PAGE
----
We had a stop at the sunken road.  Blue gave me plenty of notice, but I didn’t react quickly enough.  I wasn’t expecting him to be quite so backed off the question quite so early.  My whip was tangled in the curb rein coming from the drop out of the road crossing, and by the time I figured that out and went to plan B it was too late.  We made a ridiculous circle (not enough planning on how to re-approach a sunken road) and he jumped right up, got the long 2 strides to the log up the hill and the bending line to #10 felt easy.  We galloped across the field into the woods and my little horse had fun doing tempi changes down the hill at every turn in the path (where is the dressage judge when you need her?).  The big log at the bottom rode really well.  Then gallop up to the steps!  I got my trot with only a minor argument and showed him the line – he jumped down the first and second then balked a little at the third (like hell he didn’t see the ditch) and I gave a good kick and he went.  MAJOR GALLOP TO THE COFFIN.  We got there and the coop in was perfect with lots of power and then – in spite of all my commitment to be determined – I was not quite strong enough saying “GO” to the ditch element (which was wide but not deep or tricky) and he stopped.  He acted surprised.  He stopped very politely and didn’t even try to dump me, and boy did he know he was in trouble when he quit.  I growled “naughty!” at him (which made the spectators snicker…apparently, when I am REALLY mad at my horse, I use the word “naughty”!  How’s that for overboard?) and he threw his head in the air and tried to find an escape route.  Whack, whack, whack (the maximum number of Groton House whacks – I actually thought of this at the time – weird what gets into your head), turn and GO and he was so reasonable that we made the distance to element C without getting buried, which tells me my horse was just looking for better leadership.  That’s one stop – count ’em, ONE! – at the ditch – that was something I could swallow!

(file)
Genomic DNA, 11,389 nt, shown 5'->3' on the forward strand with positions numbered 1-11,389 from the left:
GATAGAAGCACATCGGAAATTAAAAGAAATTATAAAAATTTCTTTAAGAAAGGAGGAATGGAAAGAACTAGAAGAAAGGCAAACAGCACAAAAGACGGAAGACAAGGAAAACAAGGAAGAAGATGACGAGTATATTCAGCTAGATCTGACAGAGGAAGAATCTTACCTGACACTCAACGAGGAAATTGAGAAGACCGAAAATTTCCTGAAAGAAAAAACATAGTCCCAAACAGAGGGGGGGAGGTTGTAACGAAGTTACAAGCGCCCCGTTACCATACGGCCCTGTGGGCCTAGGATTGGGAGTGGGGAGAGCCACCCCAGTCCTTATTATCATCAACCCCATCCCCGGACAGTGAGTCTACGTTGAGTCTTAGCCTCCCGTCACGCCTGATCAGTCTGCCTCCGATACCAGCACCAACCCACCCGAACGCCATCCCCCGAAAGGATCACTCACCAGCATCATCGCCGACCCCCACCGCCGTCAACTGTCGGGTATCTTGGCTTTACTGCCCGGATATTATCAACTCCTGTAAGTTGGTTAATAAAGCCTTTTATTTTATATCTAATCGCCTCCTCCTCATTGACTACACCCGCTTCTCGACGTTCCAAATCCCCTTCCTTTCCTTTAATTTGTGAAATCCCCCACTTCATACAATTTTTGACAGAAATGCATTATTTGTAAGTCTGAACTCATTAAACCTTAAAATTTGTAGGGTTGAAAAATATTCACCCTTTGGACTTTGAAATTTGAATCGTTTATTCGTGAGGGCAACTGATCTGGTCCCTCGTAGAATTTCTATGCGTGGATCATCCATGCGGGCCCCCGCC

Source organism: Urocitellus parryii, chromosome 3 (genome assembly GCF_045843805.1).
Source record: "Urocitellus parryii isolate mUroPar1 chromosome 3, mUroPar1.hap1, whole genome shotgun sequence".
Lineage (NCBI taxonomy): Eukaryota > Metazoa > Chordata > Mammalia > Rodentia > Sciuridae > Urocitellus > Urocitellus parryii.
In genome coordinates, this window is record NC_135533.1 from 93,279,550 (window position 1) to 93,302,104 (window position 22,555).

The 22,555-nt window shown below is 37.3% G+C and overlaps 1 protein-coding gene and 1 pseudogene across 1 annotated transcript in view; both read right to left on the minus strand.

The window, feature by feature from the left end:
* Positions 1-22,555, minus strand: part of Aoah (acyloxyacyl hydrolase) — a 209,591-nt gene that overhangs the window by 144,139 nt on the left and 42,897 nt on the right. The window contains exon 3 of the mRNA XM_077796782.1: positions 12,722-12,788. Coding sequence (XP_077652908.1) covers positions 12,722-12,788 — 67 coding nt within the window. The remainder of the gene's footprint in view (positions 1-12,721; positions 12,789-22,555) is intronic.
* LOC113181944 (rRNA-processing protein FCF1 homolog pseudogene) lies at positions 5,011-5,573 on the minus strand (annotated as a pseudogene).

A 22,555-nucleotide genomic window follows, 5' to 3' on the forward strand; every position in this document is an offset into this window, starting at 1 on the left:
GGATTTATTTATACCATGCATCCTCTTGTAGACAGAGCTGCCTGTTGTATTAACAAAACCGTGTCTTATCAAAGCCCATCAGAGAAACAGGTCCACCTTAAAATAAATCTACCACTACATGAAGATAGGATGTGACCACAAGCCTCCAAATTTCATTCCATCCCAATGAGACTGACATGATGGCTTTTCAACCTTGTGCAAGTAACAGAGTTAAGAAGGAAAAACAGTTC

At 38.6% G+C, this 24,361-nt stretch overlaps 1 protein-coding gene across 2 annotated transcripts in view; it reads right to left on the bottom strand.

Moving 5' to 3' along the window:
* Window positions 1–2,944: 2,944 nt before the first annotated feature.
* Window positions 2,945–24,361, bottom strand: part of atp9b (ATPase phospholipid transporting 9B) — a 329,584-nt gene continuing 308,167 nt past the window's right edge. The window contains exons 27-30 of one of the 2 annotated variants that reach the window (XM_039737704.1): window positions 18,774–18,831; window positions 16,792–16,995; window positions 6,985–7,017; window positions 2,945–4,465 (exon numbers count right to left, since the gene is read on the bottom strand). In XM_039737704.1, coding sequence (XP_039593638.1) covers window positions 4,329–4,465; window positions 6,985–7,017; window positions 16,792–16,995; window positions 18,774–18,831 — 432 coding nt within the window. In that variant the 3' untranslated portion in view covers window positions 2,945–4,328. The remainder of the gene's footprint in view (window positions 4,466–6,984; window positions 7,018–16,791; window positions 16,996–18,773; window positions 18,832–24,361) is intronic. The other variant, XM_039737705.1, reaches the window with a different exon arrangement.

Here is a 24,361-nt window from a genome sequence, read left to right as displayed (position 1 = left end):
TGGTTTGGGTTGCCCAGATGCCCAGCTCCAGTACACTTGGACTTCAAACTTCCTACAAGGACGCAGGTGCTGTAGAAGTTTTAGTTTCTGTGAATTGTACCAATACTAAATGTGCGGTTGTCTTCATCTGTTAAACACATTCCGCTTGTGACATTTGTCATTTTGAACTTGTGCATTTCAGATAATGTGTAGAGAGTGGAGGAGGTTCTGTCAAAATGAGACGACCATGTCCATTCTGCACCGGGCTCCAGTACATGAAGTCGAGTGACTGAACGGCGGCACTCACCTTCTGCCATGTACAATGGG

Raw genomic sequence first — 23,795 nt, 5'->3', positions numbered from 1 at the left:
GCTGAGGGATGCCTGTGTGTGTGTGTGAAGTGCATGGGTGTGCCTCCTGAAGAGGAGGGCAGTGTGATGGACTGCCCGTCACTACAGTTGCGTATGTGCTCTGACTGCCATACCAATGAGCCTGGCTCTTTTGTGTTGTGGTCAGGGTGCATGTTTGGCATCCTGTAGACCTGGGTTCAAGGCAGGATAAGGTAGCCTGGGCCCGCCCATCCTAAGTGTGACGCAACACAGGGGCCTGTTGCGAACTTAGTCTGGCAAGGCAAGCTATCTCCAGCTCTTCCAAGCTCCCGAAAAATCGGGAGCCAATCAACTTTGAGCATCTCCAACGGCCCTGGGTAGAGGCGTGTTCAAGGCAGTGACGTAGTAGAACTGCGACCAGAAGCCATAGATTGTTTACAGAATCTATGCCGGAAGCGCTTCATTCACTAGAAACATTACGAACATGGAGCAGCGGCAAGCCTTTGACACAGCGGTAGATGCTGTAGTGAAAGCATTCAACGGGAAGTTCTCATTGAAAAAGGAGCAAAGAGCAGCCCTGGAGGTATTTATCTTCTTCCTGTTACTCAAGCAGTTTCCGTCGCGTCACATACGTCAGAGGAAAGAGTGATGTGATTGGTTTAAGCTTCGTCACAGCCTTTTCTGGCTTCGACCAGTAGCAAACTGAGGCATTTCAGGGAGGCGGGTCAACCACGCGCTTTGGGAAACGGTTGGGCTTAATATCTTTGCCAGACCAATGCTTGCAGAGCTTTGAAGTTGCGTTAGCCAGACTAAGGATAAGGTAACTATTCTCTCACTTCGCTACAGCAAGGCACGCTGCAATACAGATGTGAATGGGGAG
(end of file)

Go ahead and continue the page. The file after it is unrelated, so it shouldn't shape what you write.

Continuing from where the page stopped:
More galloping (which by now I have decided is really fun) and then we showjump over the rolltop into the water complex and turn 90 degrees left, then roll back to a stone wall drop and re-enter the complex.  I was slightly confused about how to ride this, because I know Blue likes to bubble over this kind of fence, get serious airtime, and put me on the buckle.  I wanted to jump it soft so I could keep control but I had getting into the water to worry about and needed to be coming forward.  Actually the turn really helped us and he got a good distance, and I stayed behind him, which came in handy when he immediately began to prop on landing.  I had to shut down the right exit, then the left one, then power plain forward (and the autowhack worked here – I learned the only way for me to be able to do this is to do it without thinking about it), and he went (gee, if I’d ridden the sunken road and the coffin like that, we wouldn’t have picked up the 40).  He did the old crouch-and-leap in and I  collapsed when we hit the water.  What a good boy, he didn’t go anywhere while I reorganized myself.  He jumped right up the small out bank and turned left 90 degrees to the run back in – at which point I was saying “ok, you can just trot” – it was very deep water in this second level – but he locked onto the out jump in the fenceline and said, “nope, I’m all over it” and took me right out of there (I’m sure he had a vested interest).  The last 2 jumps were easy, he only felt the littlest bit tired, and the photo proofs show he was still jumping well.  He cooled out great in spite of the heavy air and his legs were clean the next morning – thank you Christine for being the best conditioning buddy!